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  Chinese Way>Life

Globalization of local music

2013-12-20 09:22:19

(China Daily)


Western and Chinese instruments share the same stage at the music forum in Beijing. Provided to China Daily

The collaboration between yangqin (Chinese dulcimer) and cello is rare but will probably happen more often after they met recently at the Central Conservatory of Music.

At Share Chinese Music with the World - The First High-End International Forum on the Overseas Spread of Chinese Music Culture, the Jasmine Yangqin Ensemble led by Liu Yuening played a piece titled Lily with the Zhu Yibing Cello Ensemble.

"In recent years, music has been playing a more important role in the promotion of Chinese culture in the world," says Liu, a professor with the Central Conservatory of Music and director of office at the Music Confucius Institute. "We hope that Chinese music will become a bridge across borders, through which the world will know more about Chinese culture."

Organized by the Central Conservatory of Music and Music Confucius Institute, the forum attracted experts and scholars from the United States, Denmark, South Korea and China, as well as foreign and Chinese directors of Confucius Institutes around the world.

Keynote speakers included Guo Shulan, chairwoman of the Music Confucius Institute board, and Joseph S. C. Lam, director of the Confucius Institute at the University of Michigan.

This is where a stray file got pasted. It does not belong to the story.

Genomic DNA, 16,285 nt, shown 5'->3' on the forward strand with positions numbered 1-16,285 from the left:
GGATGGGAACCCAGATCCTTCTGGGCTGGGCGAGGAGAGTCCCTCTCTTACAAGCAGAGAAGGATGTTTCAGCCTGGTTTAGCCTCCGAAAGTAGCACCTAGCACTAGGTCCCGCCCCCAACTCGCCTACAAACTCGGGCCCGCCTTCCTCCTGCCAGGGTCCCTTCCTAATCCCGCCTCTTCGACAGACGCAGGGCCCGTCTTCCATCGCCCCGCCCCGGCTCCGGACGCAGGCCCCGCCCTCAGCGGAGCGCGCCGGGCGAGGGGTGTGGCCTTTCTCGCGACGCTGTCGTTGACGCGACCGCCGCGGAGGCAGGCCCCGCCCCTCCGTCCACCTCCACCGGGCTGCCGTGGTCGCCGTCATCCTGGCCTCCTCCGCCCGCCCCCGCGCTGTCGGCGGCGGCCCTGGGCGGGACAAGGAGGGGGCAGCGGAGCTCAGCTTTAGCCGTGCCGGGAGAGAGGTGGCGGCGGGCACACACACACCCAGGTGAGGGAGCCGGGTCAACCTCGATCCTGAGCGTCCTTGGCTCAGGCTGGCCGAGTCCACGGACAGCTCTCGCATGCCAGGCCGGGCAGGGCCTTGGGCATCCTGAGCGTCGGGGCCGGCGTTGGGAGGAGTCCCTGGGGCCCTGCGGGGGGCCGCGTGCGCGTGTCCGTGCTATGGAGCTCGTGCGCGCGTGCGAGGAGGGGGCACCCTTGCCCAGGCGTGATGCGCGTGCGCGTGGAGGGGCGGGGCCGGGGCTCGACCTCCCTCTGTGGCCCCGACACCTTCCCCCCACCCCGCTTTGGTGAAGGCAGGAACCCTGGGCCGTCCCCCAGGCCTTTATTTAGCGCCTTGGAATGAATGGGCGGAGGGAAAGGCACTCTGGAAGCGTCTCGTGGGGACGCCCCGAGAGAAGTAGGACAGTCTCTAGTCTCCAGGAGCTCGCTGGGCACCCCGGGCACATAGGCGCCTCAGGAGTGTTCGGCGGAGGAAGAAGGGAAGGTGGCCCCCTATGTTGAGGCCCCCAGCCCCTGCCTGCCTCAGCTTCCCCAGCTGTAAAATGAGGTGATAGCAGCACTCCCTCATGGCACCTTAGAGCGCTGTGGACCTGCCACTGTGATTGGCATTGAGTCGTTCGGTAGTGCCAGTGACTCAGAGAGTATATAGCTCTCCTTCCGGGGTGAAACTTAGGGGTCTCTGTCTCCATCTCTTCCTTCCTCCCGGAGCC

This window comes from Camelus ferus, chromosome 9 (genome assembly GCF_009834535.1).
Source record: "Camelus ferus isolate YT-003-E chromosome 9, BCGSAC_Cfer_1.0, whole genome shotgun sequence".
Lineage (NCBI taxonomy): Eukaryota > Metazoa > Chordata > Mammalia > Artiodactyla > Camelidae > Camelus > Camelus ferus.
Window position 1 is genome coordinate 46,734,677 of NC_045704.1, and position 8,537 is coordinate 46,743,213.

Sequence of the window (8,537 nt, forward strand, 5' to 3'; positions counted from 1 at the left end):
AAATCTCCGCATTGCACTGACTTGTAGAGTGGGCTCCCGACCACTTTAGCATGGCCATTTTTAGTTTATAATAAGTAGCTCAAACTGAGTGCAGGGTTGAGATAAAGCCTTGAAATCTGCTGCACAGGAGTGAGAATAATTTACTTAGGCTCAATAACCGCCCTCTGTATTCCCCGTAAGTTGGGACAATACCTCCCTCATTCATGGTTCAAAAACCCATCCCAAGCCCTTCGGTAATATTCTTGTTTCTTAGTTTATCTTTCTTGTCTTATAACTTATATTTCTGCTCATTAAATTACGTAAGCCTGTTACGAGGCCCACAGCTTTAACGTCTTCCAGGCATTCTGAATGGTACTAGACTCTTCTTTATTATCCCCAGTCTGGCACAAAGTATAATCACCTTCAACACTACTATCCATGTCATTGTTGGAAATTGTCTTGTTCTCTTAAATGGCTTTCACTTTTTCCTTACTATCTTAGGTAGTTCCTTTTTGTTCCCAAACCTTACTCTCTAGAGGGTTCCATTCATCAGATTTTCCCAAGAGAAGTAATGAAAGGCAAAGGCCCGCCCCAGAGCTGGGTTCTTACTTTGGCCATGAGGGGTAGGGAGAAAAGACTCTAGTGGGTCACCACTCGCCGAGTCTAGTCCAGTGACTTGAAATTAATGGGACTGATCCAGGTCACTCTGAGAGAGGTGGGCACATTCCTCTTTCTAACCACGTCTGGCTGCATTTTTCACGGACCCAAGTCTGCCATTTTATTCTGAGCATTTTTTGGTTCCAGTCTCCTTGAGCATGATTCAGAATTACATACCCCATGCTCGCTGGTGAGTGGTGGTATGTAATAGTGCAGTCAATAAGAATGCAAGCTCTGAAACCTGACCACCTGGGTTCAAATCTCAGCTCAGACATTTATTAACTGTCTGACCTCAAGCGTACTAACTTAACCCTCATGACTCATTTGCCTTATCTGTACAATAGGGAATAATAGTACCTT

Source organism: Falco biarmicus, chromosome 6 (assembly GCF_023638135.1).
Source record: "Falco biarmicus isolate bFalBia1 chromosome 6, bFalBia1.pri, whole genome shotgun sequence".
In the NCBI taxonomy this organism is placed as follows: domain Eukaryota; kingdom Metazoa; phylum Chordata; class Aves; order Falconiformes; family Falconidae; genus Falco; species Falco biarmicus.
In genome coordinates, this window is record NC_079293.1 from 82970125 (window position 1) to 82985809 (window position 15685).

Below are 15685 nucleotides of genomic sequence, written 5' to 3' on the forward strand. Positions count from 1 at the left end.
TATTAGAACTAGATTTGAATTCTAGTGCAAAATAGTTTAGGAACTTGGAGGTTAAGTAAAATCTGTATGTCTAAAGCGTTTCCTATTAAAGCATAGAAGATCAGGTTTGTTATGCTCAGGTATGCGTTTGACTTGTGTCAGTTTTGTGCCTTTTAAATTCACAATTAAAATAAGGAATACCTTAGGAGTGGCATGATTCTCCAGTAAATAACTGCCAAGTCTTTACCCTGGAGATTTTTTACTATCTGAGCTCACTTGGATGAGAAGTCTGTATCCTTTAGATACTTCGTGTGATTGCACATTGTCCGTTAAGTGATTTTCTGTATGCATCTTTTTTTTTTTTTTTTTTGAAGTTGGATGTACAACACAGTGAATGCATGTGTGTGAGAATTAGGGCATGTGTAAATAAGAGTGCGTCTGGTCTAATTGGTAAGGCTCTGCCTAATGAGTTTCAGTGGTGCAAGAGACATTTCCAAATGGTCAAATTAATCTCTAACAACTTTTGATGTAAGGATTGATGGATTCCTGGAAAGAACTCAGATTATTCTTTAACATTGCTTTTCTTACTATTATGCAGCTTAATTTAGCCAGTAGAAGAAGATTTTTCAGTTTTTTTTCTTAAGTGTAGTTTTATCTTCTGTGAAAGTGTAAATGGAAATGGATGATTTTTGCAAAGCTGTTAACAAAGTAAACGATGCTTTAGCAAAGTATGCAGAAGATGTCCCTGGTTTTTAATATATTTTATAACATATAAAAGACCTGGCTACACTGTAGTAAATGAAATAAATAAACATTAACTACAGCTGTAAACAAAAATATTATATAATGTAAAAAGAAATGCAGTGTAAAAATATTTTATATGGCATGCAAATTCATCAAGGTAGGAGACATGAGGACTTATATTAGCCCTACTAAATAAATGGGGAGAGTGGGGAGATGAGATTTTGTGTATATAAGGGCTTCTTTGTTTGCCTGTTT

Guo Wenjing, a renowned composer and dean of the composition department of the Central Conservatory of Music, proposed ways of "self-redemption" for Chinese traditional instrumental music.

Bertel Krarup, director of the Royal Danish Academy of Music, compared Chinese and Western music cultures and discussed promoting Chinese music through cultural exchange.

Diao Yan, deputy editor of Chinese Folk Music, spoke on the importance of "telling Chinese stories" in the spread of Chinese music works.

In June 2012, during the then Chinese president Hu Jintao's first visit to Denmark, the Confucius Institute Headquarters/Hanban, China's Central Conservatory of Music and Denmark's Royal Danish Academy of Music jointly established the world's first Music Confucius Institute in Copenhagen, which specializes in the education and spread of Chinese music.

It is in line with the overall planning of Confucius Institute Headquarters/Hanban, which aims to transform from mainly teaching the Chinese language into a comprehensive platform for culture exchange.

Since its foundation, the Music Confucius Institute has held a number of events, including the First MCI Music Festival in Denmark and a concert in France.

"Our goal is to build the institute into a Chinese music culture center in Europe, and bring happiness to people from all over the world through Chinese music," Liu says.

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